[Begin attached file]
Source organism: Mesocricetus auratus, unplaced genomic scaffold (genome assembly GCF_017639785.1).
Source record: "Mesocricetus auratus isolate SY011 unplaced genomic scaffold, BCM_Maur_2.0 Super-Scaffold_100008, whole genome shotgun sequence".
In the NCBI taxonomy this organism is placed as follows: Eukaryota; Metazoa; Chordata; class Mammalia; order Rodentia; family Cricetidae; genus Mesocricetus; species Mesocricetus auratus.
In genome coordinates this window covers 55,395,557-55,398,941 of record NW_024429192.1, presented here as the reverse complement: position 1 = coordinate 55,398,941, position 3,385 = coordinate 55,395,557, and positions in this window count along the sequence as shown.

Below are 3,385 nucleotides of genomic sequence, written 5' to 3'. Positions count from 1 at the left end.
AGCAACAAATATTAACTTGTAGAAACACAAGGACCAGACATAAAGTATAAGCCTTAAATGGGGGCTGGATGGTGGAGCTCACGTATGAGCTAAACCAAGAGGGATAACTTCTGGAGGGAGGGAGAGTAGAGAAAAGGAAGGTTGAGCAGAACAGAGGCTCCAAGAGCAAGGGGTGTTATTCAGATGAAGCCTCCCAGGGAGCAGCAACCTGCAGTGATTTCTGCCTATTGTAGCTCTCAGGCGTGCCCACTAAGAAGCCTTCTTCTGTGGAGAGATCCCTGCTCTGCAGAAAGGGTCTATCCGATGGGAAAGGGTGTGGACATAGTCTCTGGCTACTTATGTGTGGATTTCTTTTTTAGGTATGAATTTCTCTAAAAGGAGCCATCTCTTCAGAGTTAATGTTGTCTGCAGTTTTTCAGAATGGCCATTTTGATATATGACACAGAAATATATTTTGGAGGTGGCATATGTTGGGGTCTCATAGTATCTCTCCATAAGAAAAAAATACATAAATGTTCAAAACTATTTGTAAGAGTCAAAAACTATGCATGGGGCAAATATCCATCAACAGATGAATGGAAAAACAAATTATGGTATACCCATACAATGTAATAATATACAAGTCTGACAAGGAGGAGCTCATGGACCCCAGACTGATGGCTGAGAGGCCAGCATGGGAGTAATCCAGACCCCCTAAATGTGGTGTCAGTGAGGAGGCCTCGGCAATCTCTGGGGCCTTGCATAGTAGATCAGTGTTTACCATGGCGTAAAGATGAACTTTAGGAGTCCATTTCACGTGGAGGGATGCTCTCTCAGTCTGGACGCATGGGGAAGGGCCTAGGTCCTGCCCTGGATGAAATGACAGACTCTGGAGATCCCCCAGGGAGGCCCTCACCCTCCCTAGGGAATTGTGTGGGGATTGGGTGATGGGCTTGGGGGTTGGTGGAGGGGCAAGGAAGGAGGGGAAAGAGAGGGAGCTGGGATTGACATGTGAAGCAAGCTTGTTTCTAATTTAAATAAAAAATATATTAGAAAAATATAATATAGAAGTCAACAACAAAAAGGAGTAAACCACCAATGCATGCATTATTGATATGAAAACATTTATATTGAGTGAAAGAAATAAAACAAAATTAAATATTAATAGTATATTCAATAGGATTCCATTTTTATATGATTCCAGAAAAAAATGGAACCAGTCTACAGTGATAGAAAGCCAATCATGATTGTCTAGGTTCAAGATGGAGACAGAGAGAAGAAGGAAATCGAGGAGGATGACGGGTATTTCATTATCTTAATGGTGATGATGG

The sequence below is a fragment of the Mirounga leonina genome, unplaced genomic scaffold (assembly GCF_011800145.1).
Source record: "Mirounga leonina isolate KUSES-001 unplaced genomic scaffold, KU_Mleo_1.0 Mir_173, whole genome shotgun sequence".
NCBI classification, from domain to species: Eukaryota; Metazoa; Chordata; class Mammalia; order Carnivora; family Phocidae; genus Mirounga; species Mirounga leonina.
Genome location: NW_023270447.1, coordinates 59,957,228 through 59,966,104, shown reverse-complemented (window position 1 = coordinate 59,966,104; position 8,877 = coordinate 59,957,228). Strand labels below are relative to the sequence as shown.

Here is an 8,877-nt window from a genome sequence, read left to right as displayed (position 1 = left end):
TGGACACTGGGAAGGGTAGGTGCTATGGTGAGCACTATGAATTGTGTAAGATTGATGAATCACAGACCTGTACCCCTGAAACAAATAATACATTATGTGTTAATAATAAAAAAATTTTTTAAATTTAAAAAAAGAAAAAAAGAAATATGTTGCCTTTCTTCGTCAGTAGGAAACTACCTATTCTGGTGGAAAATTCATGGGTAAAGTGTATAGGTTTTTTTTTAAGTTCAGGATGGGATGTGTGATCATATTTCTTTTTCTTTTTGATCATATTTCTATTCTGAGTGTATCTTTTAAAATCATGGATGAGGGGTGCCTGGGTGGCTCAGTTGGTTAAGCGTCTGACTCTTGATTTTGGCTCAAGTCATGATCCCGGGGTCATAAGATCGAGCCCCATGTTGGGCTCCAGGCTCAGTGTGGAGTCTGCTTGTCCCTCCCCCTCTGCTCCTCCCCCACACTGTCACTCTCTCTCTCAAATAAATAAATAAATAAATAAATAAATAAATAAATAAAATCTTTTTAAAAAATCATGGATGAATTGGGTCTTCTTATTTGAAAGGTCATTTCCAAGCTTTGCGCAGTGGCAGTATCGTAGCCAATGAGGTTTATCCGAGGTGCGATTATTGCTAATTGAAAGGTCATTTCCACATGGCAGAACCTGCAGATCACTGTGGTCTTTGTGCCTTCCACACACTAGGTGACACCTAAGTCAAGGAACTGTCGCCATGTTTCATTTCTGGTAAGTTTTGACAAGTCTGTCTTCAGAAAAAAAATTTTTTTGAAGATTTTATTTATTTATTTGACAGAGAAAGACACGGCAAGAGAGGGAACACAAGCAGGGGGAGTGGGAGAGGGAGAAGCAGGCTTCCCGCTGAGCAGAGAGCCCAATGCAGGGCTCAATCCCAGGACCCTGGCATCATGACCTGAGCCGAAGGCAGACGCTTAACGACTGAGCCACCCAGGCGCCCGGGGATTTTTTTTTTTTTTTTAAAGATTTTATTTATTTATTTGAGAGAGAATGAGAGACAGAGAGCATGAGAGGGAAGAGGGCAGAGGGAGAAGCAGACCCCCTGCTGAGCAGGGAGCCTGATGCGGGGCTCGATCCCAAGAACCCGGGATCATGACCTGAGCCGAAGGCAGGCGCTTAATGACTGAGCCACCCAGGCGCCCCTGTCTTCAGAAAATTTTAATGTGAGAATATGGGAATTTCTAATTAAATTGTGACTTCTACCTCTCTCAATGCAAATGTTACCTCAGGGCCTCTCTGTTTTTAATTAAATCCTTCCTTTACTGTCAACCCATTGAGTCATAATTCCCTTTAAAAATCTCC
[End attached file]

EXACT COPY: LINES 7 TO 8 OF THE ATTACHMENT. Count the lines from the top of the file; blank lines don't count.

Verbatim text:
The sequence below is a fragment of the Mirounga leonina genome, unplaced genomic scaffold (assembly GCF_011800145.1).
Source record: "Mirounga leonina isolate KUSES-001 unplaced genomic scaffold, KU_Mleo_1.0 Mir_173, whole genome shotgun sequence".